In the wake of the Constitutional Court ruling in 2014 in terms of which Renate Barnard, a former lieutenant colonel in the South African Police Force (SAPS), lost her case of unfair discrimination against the SAPS, Solidarity decided to take the battle against racial quotas to the United Nations.
A Solidarity delegation has just arrived in Geneva Switzerland where they will appear before the UN’s Committee on the Elimination of All Forms of Racial Discrimination later this month.
Shortly after the Constitutional Court had ruled against her, Barnard joined Solidarity’s Centre for Fair Labour Practices. Inge Strydom spoke to Barnard about how she is still tackling racial quotas undauntedly.
Q: How would you describe your role at the Centre for Labour Practices?
A: The Centre for Fair Labour Practices is primarily responsible for dealing with all matters relating to affirmative action and black economic empowerment (BEE). On a daily basis we are dealing with people who are being prejudiced due to affirmative action and BEE.
During consultations we obtain all the facts and then we prepare the merit of the complaints with a view to possible litigation. Those involved receive legal advice but are also supported emotionally because the wrong implementation of affirmative action measures by employers has a huge emotional impact on employees.
The centre’s reactive course of action focuses on litigation in terms of which we challenge employers in court about affirmative action practices in the workplace. As part of the litigation process it is our responsibility to obtain all the facts and to compile affidavits. We consult with the applicants, witnesses as well as with senior counsel to prepare cases for hearing by the courts.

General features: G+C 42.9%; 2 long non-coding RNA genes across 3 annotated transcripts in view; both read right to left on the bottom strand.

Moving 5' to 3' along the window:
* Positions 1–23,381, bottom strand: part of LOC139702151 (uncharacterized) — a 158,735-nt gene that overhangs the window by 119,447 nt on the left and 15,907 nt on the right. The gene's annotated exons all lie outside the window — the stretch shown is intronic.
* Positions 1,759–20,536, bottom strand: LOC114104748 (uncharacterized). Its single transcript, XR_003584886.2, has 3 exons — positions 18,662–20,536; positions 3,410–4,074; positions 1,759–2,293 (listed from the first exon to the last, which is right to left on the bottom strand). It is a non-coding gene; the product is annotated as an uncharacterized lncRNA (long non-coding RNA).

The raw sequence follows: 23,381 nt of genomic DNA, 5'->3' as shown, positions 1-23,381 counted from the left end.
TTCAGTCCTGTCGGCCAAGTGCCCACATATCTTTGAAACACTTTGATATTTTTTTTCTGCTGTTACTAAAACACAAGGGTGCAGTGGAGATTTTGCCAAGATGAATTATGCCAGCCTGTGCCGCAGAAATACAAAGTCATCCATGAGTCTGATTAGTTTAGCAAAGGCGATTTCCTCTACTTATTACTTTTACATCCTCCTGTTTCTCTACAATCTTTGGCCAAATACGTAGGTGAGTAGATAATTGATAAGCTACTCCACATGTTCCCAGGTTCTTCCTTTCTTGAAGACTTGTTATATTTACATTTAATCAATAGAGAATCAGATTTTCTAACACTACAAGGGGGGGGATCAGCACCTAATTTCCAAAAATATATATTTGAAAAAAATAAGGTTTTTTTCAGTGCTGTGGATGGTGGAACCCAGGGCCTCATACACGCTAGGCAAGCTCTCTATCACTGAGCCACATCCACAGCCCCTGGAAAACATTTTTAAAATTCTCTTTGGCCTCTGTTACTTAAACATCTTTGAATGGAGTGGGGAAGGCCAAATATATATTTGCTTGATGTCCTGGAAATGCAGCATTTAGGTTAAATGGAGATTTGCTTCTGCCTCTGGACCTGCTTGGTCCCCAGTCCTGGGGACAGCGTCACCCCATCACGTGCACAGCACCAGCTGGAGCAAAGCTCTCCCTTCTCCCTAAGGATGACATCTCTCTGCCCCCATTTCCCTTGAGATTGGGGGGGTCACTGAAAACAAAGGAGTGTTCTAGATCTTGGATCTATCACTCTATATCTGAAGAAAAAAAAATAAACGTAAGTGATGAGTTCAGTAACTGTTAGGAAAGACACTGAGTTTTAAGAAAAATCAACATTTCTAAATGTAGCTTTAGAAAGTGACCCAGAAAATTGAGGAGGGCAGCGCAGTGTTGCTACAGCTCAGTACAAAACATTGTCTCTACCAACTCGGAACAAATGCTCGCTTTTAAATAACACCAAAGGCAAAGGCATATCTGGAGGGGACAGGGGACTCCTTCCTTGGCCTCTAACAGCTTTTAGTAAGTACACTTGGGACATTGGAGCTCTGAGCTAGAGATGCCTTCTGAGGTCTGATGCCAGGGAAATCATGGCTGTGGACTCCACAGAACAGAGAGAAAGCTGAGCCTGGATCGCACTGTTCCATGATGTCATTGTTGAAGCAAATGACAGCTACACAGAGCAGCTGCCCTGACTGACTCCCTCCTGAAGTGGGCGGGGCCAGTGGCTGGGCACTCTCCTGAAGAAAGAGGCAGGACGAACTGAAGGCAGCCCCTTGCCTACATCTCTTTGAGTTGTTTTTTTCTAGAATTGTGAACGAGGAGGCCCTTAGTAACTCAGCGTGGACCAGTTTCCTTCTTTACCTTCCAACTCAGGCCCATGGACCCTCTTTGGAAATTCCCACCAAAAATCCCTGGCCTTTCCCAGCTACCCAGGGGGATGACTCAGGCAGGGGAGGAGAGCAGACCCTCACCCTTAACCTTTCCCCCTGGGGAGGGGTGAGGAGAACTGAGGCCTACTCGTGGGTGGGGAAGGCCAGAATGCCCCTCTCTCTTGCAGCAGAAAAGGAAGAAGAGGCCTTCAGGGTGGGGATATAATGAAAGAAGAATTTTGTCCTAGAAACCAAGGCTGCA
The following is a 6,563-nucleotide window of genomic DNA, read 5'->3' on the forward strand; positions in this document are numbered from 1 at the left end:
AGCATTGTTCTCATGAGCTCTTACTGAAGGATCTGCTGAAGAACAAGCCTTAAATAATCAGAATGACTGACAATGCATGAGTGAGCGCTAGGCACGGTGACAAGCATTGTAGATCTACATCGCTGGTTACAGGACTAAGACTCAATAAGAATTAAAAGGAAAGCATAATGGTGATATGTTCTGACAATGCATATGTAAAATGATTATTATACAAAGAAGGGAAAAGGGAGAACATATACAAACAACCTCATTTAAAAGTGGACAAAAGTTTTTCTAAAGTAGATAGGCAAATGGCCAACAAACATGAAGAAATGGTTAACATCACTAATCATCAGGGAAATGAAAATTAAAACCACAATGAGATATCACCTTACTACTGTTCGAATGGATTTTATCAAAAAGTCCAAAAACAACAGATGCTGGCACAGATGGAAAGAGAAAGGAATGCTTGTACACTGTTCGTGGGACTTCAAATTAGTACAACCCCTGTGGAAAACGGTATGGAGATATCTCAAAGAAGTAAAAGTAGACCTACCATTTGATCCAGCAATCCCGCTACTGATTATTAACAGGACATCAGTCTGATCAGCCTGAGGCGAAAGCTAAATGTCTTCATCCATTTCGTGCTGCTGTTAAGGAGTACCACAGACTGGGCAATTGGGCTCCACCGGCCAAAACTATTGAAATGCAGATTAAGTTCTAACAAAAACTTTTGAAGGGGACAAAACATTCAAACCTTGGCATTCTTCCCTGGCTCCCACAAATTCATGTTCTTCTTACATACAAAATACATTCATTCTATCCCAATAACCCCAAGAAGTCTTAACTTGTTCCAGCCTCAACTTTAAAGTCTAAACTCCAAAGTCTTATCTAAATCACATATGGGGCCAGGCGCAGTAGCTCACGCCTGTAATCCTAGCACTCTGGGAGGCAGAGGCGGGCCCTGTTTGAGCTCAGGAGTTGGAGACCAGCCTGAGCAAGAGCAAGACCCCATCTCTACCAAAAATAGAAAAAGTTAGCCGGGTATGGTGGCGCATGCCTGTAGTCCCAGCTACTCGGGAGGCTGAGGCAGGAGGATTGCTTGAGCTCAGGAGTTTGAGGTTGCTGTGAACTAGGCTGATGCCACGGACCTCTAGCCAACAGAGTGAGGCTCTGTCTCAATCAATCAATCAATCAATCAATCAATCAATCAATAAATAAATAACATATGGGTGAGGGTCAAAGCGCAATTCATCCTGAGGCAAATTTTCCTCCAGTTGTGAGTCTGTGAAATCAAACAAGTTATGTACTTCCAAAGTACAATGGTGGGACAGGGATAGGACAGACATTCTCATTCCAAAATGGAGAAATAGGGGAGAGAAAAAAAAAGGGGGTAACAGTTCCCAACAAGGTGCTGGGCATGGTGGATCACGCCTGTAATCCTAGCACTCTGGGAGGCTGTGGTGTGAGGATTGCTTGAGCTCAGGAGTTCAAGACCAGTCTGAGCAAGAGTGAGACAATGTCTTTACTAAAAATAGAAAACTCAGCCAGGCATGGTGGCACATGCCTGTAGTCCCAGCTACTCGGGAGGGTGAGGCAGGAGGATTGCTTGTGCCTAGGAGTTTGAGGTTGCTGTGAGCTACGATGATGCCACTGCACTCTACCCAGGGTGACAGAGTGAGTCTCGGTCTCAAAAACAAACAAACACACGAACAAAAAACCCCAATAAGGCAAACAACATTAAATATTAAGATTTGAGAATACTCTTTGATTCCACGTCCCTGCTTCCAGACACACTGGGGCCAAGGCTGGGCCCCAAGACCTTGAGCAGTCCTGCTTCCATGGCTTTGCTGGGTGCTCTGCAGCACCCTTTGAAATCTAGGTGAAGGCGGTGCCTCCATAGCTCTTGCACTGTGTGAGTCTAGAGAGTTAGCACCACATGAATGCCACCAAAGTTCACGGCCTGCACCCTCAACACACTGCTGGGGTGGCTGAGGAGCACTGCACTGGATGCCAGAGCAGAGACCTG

Proactive work undertaken by the centre includes the assessment of employment equity plans of recognised industries within the trade union (such as Eskom, the mining industry as well as metal and engineering firms). We determine whether or not the plans comply with the provisions of the Constitution and the Employment Equity Act. We draft memorandums with proposals on amendments and we empower Solidarity’s organisers and shop stewards by providing them with quality training about affirmative action legislation and court rulings in this regard.
Q: Why did you at the time decide to work for Solidarity permanently?
A: It was a great privilege when Solidarity approached me to accept a job with them. I have come a long way with my legal team, and I have personally experienced the consequences and impact the wrong implementation of affirmative action has on people. I am passionate about my country, about people and it is my passion to be of service to those who are suffering and whose lives I can help improve.
I have first-hand experience of how government’s blind pursuit of racial targets is impairing service delivery (especially to poor communities.) Working for Solidarity gives me the opportunity to take a stand and to actively take action against unfair, unjust and wrong policies. Here, I can find fulfilment in my job, I can make a real difference in people’s lives and I can participate in building our country as a whole.
Q: What is the best part of your job as legal officer at the Centre as far as you are concerned?
A: To encourage people who are despondent and desperate due to their working conditions, to empower them in their battle and to motivate them not to give up are my motivators. In 2016, the Lord has blessed us abundantly and we have achieved major and sensational successes. Seeing the joy on the faces of the applicants (and their loved ones) when justice finally prevails is priceless and that is what makes our struggle worth the while.
Q: Do you sometimes miss the SAPS and the work you have done there?
A: Although I am incredibly blessed to work for an organisation such as Solidarity and I really enjoy my work, a part of my heart will always belong to the South African Police Service. I am SAPS born and bred and the Police is part of my DNA. I had a very challenging job in the Police and I miss that sense of camaraderie that prevailed among the members of old.